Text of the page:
Almost every time I speak at a conference for caregivers, someone mentions the difficulties their parents have in spending any money. Their parents have saved on themselves for products that could increase the quality of their life and perhaps even make life a bit easier for them. However, for those parents who were brought up during the depression, there is a general consciousness about their spending habits.

Unfortunately, we grew up under their beliefs as children. And now as caregivers to our parents, many of us get to observe the stubbornness our parents display when it comes to paying out of pocket for items that could save them ill health and other medical problems. Some examples of this might be buying grab bars for the bathtub or shower and near the toilet; rubber mats to go under area rugs to keep the rugs in place so our parents don’t fall and break something; nutritious foods and supplements necessary for them to remain strong…and healthier. And while they may not have huge savings, they still have money saved, but they still don’t want to spend it.

And we all know that each of us has self-destructive habits but what about our loved ones we are caring for. We work so hard to advocate and care for them and then they fight with us because they don’t want to take medications. These are the very medications that can assist them in living a better quality of life.

God forbid something does happen to them from these types of situations. They then want the government to pay all the benefits and we must care even harder for them because they are now in need of more care. So how do we handle this type of a situation?

As their carers we quickly rally and try with great difficulty to navigate through the systems on their behalf. At times, don’t you ever feel that there is a double entendre here and we are at times enabling them because they have consciously and at times stubbornly chosen to not do the right things for themselves?

This is becoming more and more prevalent with caregivers and it is a need that we must put into the proper perspective. More importantly, we must begin effectively explaining this to our parents so that they spend on items, products or medications that will enhance the quality of their life and well-being.

While I am first to advocate for the caregivers and their loved ones, I feel it is equally as important to help shift the consciousness of this disregard for the system. As aging boomers, if we all expect to be taken care of when we are careless like our parents are, how will the system be able to kick in and truly support us.. At the same time we get sick fighting for our rights from within the system that we are all entitled to, when do we become more socially responsive and how do we assist our parents in shifting their own perspectives as well?

All of my life, my parents drilled it into my mental computer that they work hard and save their money for their retirement. Their retirement comes and they still don’t spend their money. Who will get their money? The answer to this is simple.. most of us who are now their caregivers. But, wouldn’t it be wise to have them spend a small proportion of these monies on their own well-being?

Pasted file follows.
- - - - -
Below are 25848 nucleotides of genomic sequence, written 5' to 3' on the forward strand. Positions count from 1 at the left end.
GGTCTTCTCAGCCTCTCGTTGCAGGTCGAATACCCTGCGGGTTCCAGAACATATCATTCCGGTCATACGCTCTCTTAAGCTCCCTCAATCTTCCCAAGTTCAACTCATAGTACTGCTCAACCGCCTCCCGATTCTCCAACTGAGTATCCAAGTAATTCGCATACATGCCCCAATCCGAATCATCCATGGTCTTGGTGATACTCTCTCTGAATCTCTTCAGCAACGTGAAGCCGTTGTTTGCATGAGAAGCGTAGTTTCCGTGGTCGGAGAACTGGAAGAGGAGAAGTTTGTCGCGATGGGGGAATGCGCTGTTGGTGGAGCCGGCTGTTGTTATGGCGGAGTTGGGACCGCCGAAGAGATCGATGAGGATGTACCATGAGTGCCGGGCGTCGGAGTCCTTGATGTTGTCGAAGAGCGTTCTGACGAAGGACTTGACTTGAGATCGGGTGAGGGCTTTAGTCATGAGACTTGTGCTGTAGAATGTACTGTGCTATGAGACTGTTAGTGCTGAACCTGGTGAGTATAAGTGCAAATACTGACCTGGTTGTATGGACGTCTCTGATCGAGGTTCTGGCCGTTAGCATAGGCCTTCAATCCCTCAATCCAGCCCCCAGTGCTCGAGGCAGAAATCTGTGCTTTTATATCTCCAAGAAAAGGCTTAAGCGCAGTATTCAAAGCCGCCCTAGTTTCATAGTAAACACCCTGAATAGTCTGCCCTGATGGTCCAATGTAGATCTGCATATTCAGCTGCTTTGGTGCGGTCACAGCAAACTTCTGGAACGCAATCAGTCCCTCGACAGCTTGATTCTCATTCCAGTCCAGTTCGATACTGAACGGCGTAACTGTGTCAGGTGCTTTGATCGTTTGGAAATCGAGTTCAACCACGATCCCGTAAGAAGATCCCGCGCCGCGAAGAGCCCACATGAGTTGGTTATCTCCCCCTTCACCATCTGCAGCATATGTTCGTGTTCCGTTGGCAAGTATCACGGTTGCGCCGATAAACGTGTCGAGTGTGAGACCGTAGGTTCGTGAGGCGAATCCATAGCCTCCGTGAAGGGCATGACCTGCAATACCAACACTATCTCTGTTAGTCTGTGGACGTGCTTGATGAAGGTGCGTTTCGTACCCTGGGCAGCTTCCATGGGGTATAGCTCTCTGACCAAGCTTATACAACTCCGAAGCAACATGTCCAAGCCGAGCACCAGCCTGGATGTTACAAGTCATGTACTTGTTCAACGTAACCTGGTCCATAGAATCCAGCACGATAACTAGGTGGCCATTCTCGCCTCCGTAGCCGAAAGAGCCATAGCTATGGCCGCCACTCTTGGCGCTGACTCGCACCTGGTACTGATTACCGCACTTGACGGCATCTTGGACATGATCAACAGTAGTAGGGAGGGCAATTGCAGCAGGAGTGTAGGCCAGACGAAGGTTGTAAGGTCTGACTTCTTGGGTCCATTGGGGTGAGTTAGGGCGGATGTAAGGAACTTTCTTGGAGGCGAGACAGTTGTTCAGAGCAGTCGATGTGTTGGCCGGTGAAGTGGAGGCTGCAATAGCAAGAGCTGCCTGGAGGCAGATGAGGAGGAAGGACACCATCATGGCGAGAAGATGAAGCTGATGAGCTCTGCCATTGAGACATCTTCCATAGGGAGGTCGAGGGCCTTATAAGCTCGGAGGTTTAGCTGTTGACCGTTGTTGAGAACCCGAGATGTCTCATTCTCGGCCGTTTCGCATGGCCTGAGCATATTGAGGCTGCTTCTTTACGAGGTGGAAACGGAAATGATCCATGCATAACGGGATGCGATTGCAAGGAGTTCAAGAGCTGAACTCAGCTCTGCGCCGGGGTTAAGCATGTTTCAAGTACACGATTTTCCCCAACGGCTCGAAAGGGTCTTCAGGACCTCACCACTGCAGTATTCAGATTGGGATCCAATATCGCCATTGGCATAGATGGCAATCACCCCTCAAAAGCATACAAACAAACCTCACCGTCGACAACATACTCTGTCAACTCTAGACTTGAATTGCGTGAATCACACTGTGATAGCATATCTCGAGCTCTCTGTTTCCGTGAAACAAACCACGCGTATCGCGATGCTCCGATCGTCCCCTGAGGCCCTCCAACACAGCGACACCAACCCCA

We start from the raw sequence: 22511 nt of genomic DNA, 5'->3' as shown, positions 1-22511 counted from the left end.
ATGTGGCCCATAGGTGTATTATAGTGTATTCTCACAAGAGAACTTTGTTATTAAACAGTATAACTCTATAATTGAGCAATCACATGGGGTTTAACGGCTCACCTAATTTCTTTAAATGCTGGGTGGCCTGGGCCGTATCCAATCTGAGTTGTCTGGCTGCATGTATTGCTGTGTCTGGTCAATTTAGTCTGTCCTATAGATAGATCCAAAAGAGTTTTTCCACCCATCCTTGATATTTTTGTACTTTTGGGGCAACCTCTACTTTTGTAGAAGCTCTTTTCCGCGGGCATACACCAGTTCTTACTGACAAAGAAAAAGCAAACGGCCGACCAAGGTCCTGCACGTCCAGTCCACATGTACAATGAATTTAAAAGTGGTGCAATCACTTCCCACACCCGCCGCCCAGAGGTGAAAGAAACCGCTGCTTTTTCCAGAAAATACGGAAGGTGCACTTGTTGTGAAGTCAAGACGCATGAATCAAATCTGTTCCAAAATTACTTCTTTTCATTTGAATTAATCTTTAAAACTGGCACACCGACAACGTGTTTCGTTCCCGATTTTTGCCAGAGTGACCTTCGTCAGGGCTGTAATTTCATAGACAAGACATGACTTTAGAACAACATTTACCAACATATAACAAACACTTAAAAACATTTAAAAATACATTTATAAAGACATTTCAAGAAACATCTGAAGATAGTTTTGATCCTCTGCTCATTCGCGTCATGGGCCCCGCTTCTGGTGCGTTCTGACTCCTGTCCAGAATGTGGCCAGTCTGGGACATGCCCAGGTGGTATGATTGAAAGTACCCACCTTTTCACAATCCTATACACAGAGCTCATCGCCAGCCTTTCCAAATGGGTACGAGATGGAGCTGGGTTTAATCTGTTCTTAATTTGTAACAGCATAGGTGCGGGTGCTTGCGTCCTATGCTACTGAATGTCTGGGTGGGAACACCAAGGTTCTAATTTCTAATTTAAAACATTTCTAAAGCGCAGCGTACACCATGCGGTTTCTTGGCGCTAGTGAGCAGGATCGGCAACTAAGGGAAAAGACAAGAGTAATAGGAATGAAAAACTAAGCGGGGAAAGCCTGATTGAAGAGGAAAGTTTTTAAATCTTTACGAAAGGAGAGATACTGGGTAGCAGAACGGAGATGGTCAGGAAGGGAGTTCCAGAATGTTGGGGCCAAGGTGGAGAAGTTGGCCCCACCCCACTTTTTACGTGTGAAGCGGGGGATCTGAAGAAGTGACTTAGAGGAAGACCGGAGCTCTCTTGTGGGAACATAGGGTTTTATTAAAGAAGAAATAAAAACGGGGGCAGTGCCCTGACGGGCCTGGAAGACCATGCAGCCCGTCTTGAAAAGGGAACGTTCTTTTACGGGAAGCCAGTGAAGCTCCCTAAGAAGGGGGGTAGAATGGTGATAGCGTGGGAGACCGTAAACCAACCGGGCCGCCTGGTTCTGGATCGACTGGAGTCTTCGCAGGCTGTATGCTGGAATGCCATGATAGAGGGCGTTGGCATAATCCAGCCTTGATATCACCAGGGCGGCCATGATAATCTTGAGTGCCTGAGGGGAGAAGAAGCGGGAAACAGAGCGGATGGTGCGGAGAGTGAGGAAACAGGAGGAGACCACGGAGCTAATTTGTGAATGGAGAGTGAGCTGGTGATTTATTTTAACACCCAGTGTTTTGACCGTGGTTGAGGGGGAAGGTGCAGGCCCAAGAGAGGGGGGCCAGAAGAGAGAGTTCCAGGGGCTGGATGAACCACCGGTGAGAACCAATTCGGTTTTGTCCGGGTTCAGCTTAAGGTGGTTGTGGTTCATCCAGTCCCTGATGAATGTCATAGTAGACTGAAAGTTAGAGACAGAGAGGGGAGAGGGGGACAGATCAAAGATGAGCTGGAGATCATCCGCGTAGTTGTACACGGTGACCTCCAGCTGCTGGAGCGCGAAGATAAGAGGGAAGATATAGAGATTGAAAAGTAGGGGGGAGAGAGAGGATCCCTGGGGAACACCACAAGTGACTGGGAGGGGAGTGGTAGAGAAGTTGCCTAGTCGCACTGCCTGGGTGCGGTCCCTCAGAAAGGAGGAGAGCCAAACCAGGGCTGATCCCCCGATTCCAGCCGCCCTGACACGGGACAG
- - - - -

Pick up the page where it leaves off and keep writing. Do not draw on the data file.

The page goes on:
There are no cut and dry, simple solutions. However, it is up to us to take responsibility in communicating these issues to our parents, slowly… one step at a time… It’s time that we become more mindful of these attitudes that we have incorporated into our own belief systems because they may be running our own lives. It is time to take responsibility to be socially conscious about these needs for our futures.

Gail R. Mitchell


  • Ms. Mitchell began her full-time caregiving experience in the early eighties when her husband was diagnosed with cancer. Later on she became the primary caregiver for her father, along with her mother who had become critically ill from burnout prior to her dad’s passing. In recent years, she cared for several friends with AIDS while continuing to care for her mother and actively providing support, information, referrals and resources for caregivers.

    Gail's leadership on the Internet and her success with Empowering Caregivers led her to found National Organization For Empowering Caregivers (NOFEC) INC in 2001.

    Prior to founding NOFEC, she created the iVillageHealth Chat: Empowering Caregivers, which she hosted for over 5 years. Within a month of hosting she created Empowering Caregivers: in 1999 as a resource for caregivers around the globe. Over three million visitors have frequented the website.

    She has presented at national and international care-related conferences and programs and has been a keynote speaker for many programs as well.

    Ms Mitchell has assisted thousands of caregivers online and offline in ways to empower themselves in their roles in caring for loved ones.

    For a list of clients and/or her resume, please contact

    Gail's articles have been published in many venues nationally and in Canada. Presently, she is a member of American Society on Aging and National Quality Caregivers Coalition.

    Gail has discovered that there is life after caregiving: She has become a successful ceramic artist and installation artist. She created Crystal Illumination Art to bring the transformative quality of illumination, light and color to the human experience and celebrate its ability to inspire, heal and nourish our physical, mental, emotional and spiritual well being.